Halfway into Pete Brown's "Shakespeare's Pub" comes a touching story of human kindness. It takes place in London in the mid-18th century and concerns a member of Parliament by the name of Edward Digby.
Digby had a reputation of being "something of a dandy," Mr. Brown recounts, "and was always decked out in the very latest fashions." Yet at Christmas and Easter something odd happened. Digby would put on a shabby blue coat, leave his house and disappear into the city. Digby's uncle, a prominent figure in the Whig government, was worried about his nephew and arranged to have him followed. The uncle's agents trailed Digby to the section of London called Southwark, finally losing track of him near the notorious Marshalsea Prison for debtors.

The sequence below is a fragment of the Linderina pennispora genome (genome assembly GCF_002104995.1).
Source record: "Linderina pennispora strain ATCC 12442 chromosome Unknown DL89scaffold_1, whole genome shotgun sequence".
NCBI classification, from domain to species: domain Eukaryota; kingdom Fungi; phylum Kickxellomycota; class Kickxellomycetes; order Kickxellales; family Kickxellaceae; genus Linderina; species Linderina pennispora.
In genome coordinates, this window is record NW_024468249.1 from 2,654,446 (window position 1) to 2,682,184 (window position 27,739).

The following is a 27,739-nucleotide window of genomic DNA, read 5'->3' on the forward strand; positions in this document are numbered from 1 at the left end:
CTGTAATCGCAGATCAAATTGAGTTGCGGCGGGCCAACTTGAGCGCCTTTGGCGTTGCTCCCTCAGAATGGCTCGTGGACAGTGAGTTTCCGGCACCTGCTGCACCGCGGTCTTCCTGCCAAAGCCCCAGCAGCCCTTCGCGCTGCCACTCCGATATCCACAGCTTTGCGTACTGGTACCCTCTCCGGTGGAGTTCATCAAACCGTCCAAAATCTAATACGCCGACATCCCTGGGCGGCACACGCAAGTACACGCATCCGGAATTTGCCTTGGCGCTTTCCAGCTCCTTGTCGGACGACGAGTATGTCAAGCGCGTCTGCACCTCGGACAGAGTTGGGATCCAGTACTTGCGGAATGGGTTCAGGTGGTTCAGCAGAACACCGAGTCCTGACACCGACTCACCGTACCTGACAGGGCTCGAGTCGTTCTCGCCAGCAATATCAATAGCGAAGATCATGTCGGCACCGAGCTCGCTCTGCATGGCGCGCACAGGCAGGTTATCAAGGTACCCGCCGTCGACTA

When the agents asked a prison guard if he had seen the man in the blue coat, the guard replied: "Yes, masters . . . but he is not a man, he is an angel." In the warder's telling, Digby was an angel of mercy for many prisoners, whom he would set free by paying off their debts. When the agents finally caught up with Digby, he invited them to join him for dinner at the George Inn with the prisoners he had just freed, as he did every Christmas and Easter.
Digby's story is one of the vignettes recounted by Mr. Brown in what the subtitle of his book describes as a "barstool history of London as seen through the windows of its oldest pub—the George Inn." The inn is situated in Southwark, on the south side of the Thames, a few steps from where the old London Bridge stood from the early 13th century to the early 19th.
In the 21st century, the George Inn has become a tourist attraction. In Mr. Brown's words, it is the "last living survivor" of all of London's "great, galleried coaching inns." The current building was erected in 1677, but an inn has existed on the site since medieval times.